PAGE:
Diabetes

Causes Of Neuropathy

Nerves allow the body to feel temperature, texture, pressure, and pain. They facilitate sensation, sight, taste, hearing, and smell. Without proper nerve functioning, you won’t be able to feel the extreme heat of open fire or the stinging pain of a cut. The nerves are essential for the human body’s optimum functioning. But sometimes, there are factors that cause nerve impairment. This is called neuropathy. The condition is defined as a very serious medical complication of another disease or disorder, and it is characterized by nerve impairment. The condition is recognizable because excruciating pain is felt upon application of gentle pressure on the affected limb of the body. There may be damaged nerves on the concerned part, which causes so much pain that can cripple an individual.

The following article will discuss the causes of neuropathy in general, to clear away the cobwebs of doubt especially for people who are suffering from the discomfort that it brings. So neuropathy is mainly caused by disturbances or malfunction in the nervous system. There are diseases like diabetes mellitus, cancer, and myasthenia gravis that contribute to the painful condition. Insufficient blood and oxygen supply to the affected limbs or nerve framework cause neuropathy. For others, it may be a complication of a rare autoimmune or congenital disorder. But in general, most diabetic patients suffer from neuropathy because of the lack of blood supply especially to the lower extremities due to constricting blood vessels and the increased viscosity of the blood from the elevated levels of glucose in it.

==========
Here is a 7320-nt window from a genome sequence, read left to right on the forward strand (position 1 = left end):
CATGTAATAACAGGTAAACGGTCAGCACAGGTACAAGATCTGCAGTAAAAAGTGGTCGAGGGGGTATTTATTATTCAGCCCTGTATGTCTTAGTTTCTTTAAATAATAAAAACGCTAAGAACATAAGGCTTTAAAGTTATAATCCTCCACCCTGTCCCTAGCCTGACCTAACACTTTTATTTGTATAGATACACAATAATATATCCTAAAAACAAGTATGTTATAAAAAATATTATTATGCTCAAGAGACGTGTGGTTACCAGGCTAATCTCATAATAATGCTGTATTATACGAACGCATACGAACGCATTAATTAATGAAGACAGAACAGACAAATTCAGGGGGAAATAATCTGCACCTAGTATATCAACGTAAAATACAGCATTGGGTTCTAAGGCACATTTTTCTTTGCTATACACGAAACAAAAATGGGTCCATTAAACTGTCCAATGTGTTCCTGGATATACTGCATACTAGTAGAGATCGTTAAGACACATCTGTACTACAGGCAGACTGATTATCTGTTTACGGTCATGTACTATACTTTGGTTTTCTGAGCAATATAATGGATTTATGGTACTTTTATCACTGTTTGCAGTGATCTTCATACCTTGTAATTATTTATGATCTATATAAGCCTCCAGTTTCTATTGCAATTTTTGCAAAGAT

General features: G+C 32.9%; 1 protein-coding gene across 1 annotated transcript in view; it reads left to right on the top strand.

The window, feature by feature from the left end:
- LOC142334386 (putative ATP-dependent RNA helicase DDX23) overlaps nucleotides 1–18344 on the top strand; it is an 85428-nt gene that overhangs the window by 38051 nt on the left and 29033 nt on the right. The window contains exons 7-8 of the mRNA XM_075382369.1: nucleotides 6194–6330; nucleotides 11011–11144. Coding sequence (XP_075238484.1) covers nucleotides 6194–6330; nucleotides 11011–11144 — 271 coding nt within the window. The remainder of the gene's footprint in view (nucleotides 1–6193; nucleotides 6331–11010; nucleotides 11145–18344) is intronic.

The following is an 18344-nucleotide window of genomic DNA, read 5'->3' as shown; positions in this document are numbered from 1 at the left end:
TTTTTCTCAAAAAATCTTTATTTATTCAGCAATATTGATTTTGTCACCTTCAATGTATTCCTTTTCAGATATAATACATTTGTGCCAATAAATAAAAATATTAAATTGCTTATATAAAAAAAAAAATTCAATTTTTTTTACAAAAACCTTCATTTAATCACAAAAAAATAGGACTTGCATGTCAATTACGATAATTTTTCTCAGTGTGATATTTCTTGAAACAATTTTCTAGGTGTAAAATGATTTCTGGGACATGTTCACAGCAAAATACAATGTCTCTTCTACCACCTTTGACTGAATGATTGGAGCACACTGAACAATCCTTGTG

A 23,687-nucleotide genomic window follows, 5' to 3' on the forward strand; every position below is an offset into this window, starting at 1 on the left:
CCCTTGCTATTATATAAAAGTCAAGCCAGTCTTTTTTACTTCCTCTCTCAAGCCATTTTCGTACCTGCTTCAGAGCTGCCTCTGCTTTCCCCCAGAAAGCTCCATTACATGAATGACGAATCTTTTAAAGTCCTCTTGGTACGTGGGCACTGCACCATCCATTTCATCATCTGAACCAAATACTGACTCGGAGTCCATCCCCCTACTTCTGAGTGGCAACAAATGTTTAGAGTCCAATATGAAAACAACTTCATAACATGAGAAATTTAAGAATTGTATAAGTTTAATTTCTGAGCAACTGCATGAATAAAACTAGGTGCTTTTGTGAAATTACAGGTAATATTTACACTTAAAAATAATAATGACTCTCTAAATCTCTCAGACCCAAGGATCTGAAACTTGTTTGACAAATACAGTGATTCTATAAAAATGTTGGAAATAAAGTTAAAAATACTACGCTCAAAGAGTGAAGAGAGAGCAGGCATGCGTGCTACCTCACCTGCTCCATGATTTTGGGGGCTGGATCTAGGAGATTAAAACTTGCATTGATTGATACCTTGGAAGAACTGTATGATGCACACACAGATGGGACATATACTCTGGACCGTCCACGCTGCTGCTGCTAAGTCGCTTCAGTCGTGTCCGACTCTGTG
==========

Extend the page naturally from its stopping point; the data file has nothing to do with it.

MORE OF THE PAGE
The condition may feel as though you’ve stepped on pins and needles, a tingling sensation that isn’t so cumbersome at first, and then aggravates as time goes by. The discomfort worsens in cold weather, so it’s best to bundle up appropriately during the winter season if you have neuropathy. Vitamin B 12 is important to curb the effects of the discomfort. Eat healthy, live healthy. Neuropathy of any origin is irreversible, but you can alleviate the discomforts that it brings with a healthy lifestyle and palliative care.

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